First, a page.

Mass espionage by 'lovable' China and its 3,500 'front companies'

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By Lev Navrozov

Lev Navrozov emigrated from the Soviet Union in 1972 He settled in New York City where he quickly learned that there was no market for his eloquent and powerful English language attacks on the Soviet Union. To this day, he writes without fear or favor or the conventions of polite society. He chaired the "Alternative to the New York Times Committee" in 1980, challenged the editors of the New York Times to a debate (which they declined) and became a columnist for the New York City Tribune. His columns are today read in both English and Russian.
Lev Navrozov

November 21, 2005

It would be proper to begin this column with what Sun Tzu (the Chinese strategist of the 4th century B.C.) said in his "Ping Fa" ("The Art of War"): "One spy is worth 10,000 soldiers."

But, unfortunately, this is an understatement. Hitler did not like espionage. When he was told that a British embassy official wanted to be a German spy, he said that the man was a traitor and should be spurned. No espionage! The result? Had Hitler's troops entered Moscow in October 1941, he would have won the war in Russia. If he had had just one ordinary Muscovite in Moscow as his spy, the latter would have told him that the Soviet authorities were fleeing from Moscow ("The Big Skedaddle"). But Hitler did not have even one spy in Moscow, and kept planning to surround it, until the Soviet Siberian and Far Eastern troops arrived. Hitler rushed to the disaster area and stopped the stampede of his troops, but said that the war had been lost.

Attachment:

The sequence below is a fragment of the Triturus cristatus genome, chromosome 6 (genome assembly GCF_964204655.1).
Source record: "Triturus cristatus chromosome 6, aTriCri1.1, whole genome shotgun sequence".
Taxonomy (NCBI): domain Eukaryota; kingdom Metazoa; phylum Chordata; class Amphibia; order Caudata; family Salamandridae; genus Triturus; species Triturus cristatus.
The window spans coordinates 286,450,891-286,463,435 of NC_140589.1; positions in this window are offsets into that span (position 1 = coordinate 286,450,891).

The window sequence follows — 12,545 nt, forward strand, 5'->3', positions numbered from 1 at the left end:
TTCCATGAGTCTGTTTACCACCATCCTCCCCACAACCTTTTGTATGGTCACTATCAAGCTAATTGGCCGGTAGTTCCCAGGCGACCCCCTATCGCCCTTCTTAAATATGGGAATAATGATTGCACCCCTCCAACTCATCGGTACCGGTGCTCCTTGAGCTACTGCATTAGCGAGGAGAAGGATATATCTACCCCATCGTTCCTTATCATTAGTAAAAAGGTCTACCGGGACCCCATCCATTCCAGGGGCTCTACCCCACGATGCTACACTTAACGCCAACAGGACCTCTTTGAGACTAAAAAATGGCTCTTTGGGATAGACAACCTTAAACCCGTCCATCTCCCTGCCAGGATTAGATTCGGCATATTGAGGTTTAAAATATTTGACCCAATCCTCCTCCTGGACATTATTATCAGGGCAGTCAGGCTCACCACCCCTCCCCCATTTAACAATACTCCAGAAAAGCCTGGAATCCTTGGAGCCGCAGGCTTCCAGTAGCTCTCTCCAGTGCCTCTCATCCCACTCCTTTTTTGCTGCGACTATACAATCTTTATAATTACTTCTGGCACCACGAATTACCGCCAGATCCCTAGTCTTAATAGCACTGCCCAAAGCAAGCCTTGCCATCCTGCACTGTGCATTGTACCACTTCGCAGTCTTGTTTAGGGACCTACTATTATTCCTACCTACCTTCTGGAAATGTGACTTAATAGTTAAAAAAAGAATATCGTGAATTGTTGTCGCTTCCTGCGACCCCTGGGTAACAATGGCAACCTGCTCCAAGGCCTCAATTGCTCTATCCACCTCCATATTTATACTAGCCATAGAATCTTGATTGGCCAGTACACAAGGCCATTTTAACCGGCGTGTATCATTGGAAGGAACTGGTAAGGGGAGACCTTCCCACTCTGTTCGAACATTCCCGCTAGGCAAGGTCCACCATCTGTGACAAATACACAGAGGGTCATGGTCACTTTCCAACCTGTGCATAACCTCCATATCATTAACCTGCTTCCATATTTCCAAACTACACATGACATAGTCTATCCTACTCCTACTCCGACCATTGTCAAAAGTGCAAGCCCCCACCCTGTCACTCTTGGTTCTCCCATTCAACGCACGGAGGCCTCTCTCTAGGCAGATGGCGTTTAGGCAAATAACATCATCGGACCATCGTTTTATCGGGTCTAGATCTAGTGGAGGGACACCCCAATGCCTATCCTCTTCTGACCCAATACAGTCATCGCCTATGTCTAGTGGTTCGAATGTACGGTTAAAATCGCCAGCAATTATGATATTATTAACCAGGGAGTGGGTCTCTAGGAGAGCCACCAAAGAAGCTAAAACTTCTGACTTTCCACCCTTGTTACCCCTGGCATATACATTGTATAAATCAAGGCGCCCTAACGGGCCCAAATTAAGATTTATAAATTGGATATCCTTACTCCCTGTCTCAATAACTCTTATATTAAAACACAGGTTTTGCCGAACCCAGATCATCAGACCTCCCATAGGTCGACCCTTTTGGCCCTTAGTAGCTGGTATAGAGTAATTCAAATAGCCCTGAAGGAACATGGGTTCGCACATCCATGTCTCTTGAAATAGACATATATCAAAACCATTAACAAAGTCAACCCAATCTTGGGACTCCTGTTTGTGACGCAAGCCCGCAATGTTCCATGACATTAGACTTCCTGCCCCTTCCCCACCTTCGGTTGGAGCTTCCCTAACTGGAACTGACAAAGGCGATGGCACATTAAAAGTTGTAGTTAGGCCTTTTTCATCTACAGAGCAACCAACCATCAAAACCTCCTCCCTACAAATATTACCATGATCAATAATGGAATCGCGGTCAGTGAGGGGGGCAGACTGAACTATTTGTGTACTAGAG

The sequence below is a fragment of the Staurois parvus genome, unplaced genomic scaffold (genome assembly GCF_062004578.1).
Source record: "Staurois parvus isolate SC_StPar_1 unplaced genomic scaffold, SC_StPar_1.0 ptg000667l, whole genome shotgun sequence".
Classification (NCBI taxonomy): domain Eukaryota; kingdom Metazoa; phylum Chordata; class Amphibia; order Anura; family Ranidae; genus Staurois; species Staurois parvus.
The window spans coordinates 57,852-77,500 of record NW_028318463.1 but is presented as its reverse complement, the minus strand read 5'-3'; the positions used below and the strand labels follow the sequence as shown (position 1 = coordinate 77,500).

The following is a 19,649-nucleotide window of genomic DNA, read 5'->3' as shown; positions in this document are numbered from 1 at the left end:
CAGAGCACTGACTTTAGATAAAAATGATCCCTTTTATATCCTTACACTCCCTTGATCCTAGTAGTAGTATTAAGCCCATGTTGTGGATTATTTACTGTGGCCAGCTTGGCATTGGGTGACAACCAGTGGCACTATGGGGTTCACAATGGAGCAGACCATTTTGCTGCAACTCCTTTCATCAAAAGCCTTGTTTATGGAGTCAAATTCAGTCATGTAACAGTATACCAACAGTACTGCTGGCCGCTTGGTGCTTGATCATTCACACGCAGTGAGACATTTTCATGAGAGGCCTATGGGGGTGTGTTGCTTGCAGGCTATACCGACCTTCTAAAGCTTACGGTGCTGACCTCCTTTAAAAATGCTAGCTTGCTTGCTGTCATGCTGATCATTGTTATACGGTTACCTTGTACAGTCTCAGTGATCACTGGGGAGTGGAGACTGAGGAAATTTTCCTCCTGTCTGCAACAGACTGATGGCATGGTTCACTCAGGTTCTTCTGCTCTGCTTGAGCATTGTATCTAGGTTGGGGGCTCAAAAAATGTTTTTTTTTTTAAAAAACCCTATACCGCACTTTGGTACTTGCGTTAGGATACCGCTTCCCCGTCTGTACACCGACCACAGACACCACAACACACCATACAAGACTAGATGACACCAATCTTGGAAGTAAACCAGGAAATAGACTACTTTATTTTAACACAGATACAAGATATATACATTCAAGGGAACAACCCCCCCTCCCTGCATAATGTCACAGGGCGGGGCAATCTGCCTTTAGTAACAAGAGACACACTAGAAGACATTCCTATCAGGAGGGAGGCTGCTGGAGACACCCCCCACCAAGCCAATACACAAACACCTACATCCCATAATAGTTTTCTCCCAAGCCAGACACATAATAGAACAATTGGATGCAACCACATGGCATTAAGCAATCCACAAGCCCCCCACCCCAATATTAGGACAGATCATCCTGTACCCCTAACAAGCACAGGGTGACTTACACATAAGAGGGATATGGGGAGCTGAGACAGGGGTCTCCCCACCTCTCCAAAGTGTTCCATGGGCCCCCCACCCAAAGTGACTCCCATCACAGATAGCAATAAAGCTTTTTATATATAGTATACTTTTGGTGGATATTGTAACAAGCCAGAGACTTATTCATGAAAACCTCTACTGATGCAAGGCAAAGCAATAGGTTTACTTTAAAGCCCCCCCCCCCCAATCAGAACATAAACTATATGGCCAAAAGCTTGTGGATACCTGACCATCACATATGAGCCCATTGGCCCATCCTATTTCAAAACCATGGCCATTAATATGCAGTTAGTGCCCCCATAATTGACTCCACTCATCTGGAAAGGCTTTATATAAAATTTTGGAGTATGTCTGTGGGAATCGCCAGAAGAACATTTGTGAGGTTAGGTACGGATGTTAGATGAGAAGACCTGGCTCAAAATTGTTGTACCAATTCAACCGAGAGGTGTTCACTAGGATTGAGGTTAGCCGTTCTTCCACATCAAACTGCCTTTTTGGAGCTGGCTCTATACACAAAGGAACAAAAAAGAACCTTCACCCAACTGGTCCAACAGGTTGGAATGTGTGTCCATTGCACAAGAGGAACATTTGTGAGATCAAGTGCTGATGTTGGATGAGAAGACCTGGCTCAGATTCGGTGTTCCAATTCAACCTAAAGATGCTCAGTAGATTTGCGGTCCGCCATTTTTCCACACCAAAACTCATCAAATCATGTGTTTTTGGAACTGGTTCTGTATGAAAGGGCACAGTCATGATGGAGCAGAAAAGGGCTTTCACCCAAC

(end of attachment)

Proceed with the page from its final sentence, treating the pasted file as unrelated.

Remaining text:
So one spy may be not just worth 10,000 soldiers, but worth more than all armed forces put together, such as Hitler's armed forces in Russia in October 1941.

The Chinese dictators' strategy is "shashou jian" ("the assassin's mace"), that is, one mortal blow by superweapons. Hence the Chinese military must know the West as well as possible to be able to deliver that mortal blow. For example, in order to destroy or neutralize all Western means of (nuclear) retaliation, to circumvent thereby Mutual Assured Destruction, and to have the West at the Chinese dictators' mercy, it is necessary to detect all Western means of (nuclear) retaliation and know about them as much as possible.

The Chinese dictators see the war between them and the West as a duel between a blind enemy versus themselves, who see the blind enemy and hence can use "the assassin's mace" with deadly precision.

The U.S. media cannot avoid reporting the FBI's arrests of alleged Chinese spies. Thus, reported on Nov. 6, 2005, were such arrests in California. On Feb. 14, 2005, ABC Online carried a report headlined "Chinese high-tech espionage growing in U.S.": The number of the FBI's probes into Chinese espionage in California's technology corridor has soared, as Beijing allegedly recruits civilians to steal U.S. know-how, Time magazine reports.